Shell details plan to transition from oil

Royal Dutch Shell said its carbon emissions and oil production have peaked and will decline in the coming years as the company laid out a detailed plan for its transition to cleaner energy.

In a sign of how much the petroleum industry has shifted away from its mantra of growth and exploration, Shell said its oil production will fall by 1 percent to 2 percent a year. Assuming an annual reduction on the upper end of that range, the oil major’s production would fall by 18 percent by the end of the decade. Output of “traditional fuels” will be 55 percent lower by 2030.

In a wide-ranging strategy update published Thursday, the Anglo-Dutch company set new targets for electric-car charging, carbon capture and storage, and electricity sales. It also sought to reassure investors that it could maintain returns through the energy transition, reiterating its pledge for an annual dividend increase of about 4 percent and the resumption of share buybacks once its net-debt target has been achieved.

Shell’s measured approach to the energy transition stands apart from its peers BP and Total, which have announced large deals to rapidly boost their clean-energy capacity. BP has promised to slash its oil production by 40 percent and ramp up low-carbon spending to $5 billion annually by the end of the decade, prompting some to say the firm is overpaying for renewables. Meanwhile, Shell’s investments in the space will remain at $2 billion to $3 billion a year.

Critics at environmental groups Greenpeace and the Dutch arm of Friends of the Earth argued the oil and gas major is leaning too heavily on reforestation and carbon capture and storage.

— Bloomberg News


Bombardier to end Learjet production

The Learjet, which became synonymous with lifestyles of the rich and famous, is about to fade into aviation history.

Canada’s Bombardier announced Thursday that it will stop production of the Learjet later this year to focus on more profitable planes.

That means the elimination of 1,600 jobs in Canada and the United States, another blow to aircraft manufacturing, which has withered in the pandemic.

The iconic jet was among the first private luxury planes. William Lear based his design in part on military jets. The first Learjet flew in 1963, and more than 3,000 had been built since.

“It was sleek, and it had almost a fighter jet pedigree,” said Richard Aboulafia, an aerospace analyst for Teal Group. “For its time it symbolized personal executive transportation. Besides, Carly Simon put it into a fantastic song.”

Along with being a line in Simon’s 1972 hit “You’re So Vain,” the jet showed up elsewhere in pop culture, including the hit TV show “Mad Men.” Frank Sinatra let Elvis Presley borrow his Learjet to elope with Priscilla Beaulieu in 1967.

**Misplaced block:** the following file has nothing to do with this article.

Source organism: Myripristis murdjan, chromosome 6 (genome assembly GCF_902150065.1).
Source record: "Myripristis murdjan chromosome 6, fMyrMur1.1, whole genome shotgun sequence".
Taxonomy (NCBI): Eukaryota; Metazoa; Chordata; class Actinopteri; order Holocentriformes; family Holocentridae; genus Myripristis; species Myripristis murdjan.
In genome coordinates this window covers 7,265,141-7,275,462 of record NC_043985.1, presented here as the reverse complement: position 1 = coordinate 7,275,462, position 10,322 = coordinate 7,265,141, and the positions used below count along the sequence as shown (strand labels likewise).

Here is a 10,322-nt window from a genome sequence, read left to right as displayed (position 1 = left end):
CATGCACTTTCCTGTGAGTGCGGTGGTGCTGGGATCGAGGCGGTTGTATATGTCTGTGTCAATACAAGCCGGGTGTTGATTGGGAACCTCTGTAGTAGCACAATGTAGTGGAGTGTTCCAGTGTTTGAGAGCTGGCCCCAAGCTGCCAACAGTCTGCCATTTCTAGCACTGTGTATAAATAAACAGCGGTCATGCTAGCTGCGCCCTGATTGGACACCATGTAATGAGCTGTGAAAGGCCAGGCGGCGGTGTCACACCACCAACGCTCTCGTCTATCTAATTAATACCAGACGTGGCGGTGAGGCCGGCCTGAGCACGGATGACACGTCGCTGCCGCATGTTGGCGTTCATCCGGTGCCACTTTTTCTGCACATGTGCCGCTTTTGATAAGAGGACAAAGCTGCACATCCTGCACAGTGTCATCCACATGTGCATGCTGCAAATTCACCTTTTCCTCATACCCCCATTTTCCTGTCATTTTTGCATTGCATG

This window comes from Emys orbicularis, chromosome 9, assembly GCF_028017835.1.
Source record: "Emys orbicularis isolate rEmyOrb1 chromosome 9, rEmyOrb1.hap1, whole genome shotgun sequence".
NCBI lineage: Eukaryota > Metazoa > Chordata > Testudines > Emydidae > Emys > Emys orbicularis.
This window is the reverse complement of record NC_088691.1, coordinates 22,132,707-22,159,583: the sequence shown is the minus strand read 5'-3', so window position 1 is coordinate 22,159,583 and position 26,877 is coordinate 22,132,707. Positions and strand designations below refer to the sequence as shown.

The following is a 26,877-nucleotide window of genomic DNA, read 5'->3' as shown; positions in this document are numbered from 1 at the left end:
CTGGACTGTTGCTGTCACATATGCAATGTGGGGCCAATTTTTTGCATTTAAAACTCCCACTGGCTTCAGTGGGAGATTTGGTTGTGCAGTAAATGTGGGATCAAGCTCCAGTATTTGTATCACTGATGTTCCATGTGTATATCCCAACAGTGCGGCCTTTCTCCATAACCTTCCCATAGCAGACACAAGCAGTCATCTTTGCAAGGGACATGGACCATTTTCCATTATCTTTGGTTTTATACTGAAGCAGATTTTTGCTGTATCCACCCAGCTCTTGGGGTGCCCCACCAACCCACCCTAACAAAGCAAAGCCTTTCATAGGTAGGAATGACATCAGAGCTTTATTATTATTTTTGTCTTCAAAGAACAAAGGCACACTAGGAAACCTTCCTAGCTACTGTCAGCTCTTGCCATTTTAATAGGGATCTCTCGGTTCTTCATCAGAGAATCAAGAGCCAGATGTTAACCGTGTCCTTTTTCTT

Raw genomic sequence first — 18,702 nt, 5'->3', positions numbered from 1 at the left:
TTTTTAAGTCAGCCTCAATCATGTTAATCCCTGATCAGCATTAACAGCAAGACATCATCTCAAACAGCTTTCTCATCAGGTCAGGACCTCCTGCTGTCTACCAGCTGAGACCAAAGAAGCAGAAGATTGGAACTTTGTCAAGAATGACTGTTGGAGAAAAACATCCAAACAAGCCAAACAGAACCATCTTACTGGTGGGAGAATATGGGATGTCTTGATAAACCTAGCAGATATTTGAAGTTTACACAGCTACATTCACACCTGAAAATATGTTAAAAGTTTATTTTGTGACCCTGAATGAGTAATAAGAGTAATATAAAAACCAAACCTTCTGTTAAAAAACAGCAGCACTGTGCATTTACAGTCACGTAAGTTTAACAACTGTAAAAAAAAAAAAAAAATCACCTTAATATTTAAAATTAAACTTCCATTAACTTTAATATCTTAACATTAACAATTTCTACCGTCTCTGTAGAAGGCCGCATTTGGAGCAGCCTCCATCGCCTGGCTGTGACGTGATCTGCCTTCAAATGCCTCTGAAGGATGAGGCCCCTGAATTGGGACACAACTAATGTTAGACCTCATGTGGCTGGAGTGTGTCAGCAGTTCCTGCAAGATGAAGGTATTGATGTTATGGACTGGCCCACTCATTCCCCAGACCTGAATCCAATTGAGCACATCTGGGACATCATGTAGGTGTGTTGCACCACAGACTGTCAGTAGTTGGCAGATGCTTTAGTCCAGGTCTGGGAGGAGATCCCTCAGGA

In recent years, production of the plane had slowed to about one a month. Thursday’s decision was foreshadowed in 2015, when Bombardier pulled the plug on an all-new model, the Learjet 85, citing weak demand.

“The only thing the pandemic did was accelerate a sad ending,” Aboulafia said.

— Associated Press

Also in Business

Kellogg has struggled to keep Frosted Flakes cereal on store shelves in recent months, recalling the production snags that plagued manufacturers earlier in the pandemic and left some pantry staples hard to find. The packaged-food maker has also been unable to meet demand for its MorningStar Farms meat alternatives and Corn Flakes cereal, the company said Thursday as it reported quarterly results. The supply challenges for some of Kellogg's marquee brands come as many retailers say the pandemic-driven pantry-loading trend is beginning to wane. Kellogg acknowledged that it was caught flat-footed by soaring demand for certain foods in 2020 after several "flattish to down" years for cereal.

Amsterdam has displaced London as Europe's biggest share-trading center after Britain left the European Union's single market, and picked up a chunk of British derivatives business along the way, according to data published Thursday. The City of London had long warned of the consequences of leaving the E.U. single market without adequate provisions for trade in services and notably finance, which accounted for more than 10 percent of British tax receipts before Brexit.

— From news services